Seymour Avenue: DBB — We Could All Learn from Charles Ramsey

Rust Wire is running two guest posts on the Amanda Berry Gina DeJesus story today from two different viewpoints in the community.This post was written by Daniel Brennan Brown, of Believe in Cleveland, for his website, Midwest Sustainable Cities Symposium.

May 7th, will be a day that lives on fondly in Cleveland for years to come. Families can breathe a united sigh of relief as a community trauma comes to a bittersweet end. Yesterday, three women; Amanda Berry (27), Gina DeJesus (23), and Michelle Knight (30) were found on Cleveland’s near west side after having been missing anywhere from nine to eleven years.

Amanda Berry and Gina DeJesus 

The women were locked in a house owned by Ariel Castro, who along with his two brothers were arrested yesterday. We don’t know much, as details on the kidnapping are emerging as the investigation continues.

There are, however, a number of things that we do know. What we can take away speaks less to the central issues of child/ human trafficking, and more to the issue of a community and what it means to belong to one.

What yesterday revealed is that, despite being told repeatedly that we are a nation that lives in the glow of our portable computers, iPods, and our Facebook-warped-reality, there are still pockets of this world where people engage, and interface with, their community and one another. It is, admittedly, something that I often wonder about myself. What will communities look like as we increasingly identify more with non-physical communities (twitter followers/ facebook ‘friends’ / instragram ‘likes’) than with one another? People increasingly don’t know who their neighbors are and it goes without saying, but this is a very bad thing.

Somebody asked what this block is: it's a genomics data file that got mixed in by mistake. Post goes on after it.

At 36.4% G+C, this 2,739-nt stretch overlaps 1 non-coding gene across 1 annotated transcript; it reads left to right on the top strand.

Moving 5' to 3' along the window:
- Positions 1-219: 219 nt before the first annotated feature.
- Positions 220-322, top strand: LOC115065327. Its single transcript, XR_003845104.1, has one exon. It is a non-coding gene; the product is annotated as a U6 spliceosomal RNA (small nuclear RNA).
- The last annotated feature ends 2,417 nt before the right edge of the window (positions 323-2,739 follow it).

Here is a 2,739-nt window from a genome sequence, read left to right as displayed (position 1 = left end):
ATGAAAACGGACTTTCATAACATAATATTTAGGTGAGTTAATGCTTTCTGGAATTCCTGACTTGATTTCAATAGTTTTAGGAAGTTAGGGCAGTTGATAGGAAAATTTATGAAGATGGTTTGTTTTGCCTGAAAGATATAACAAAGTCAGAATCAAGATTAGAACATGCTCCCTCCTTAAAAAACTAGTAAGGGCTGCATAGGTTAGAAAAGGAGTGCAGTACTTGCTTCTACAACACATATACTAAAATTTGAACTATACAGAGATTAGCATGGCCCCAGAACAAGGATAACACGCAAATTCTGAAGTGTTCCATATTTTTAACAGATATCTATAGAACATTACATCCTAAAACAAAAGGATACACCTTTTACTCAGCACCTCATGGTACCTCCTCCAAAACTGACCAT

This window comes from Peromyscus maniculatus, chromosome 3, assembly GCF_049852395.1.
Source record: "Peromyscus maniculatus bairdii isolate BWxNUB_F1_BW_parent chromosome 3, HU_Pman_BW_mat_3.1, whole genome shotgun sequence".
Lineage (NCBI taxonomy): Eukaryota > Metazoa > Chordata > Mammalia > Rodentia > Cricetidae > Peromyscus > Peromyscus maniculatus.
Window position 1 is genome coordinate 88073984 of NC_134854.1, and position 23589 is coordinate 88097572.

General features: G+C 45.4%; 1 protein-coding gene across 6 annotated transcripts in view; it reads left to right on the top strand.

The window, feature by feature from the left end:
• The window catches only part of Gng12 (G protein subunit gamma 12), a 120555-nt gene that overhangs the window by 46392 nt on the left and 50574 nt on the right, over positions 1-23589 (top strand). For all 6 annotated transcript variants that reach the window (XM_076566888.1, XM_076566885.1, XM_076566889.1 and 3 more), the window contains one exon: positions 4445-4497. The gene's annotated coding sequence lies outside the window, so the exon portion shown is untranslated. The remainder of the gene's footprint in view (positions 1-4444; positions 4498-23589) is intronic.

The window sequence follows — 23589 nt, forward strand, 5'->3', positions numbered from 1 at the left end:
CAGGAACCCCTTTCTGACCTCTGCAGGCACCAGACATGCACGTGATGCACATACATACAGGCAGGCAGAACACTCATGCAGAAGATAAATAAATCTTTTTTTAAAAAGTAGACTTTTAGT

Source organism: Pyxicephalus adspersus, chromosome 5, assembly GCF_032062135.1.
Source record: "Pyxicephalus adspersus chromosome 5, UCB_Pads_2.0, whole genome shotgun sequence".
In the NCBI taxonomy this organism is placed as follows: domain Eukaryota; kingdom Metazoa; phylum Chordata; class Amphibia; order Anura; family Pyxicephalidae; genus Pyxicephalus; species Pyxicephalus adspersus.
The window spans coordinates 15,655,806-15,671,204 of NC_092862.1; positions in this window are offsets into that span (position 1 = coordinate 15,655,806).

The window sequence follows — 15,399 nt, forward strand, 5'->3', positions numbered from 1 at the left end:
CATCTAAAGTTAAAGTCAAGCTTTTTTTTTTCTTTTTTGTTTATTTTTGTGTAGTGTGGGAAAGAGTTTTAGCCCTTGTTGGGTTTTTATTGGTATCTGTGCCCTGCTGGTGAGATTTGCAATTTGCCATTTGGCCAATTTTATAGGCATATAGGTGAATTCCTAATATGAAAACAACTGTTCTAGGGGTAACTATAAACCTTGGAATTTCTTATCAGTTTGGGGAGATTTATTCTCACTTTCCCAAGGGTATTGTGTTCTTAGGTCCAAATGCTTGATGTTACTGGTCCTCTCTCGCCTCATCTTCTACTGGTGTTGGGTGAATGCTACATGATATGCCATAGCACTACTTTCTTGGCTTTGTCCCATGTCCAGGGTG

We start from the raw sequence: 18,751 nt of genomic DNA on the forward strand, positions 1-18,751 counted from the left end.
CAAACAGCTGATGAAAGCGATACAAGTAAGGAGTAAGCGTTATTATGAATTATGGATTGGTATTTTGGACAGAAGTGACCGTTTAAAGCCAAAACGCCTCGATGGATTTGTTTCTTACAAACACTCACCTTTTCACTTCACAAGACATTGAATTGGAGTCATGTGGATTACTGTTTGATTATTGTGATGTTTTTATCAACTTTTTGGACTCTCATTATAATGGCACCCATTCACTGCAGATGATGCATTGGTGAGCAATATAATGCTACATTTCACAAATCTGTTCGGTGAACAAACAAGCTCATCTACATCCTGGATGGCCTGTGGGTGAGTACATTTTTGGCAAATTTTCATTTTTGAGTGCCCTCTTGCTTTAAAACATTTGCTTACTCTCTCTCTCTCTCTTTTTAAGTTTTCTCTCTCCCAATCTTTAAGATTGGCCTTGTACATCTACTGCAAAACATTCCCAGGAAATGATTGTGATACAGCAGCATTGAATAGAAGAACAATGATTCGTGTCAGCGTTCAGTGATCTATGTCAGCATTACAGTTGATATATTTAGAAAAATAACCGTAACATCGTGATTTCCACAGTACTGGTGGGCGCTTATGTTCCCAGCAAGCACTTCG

What this disturbing story tells us is that, despite the trends, there is hope. There is hope that in communities people can look out for one another, take care of one another, and become unified in the most unexpected moments. The man who answered the call for help, Charles Ramsey, is a hero, and we all could learn a thing or two from him. He heard a call for help and responded. Without Charles Ramsey the fate of these young women would still be unknown.

Charles RamseyCharles Ramsey – Scott Shaw – Cleveland Plain Dealer 

In an interview with Cleveland’s Channel 5 News, Ramsey stated that he had lived in the neighborhood for just a year. This seemingly moot point resonated with me. I cannot help but wonder and reflect on my own experience and role as a neighbor. In the past two years I have moved twice, living in two distinctly different communities throughout Cleveland. Last year, I lived in the St. Clair-Superior neighborhood at E. 61st and St. Clair. This year, I live in Gordon Square at W. 61st and Detroit. The actions of Mr. Ramsey make me question the degree to which I really know my neighbors and the lengths I would go to protect them. In both communities that I lived in, leaders emerge, and familiar faces began to make themselves known – the Charles Ramseys of the neighborhood, if you will. Recognizable patterns develop and you can, slowly, begin to catch on to when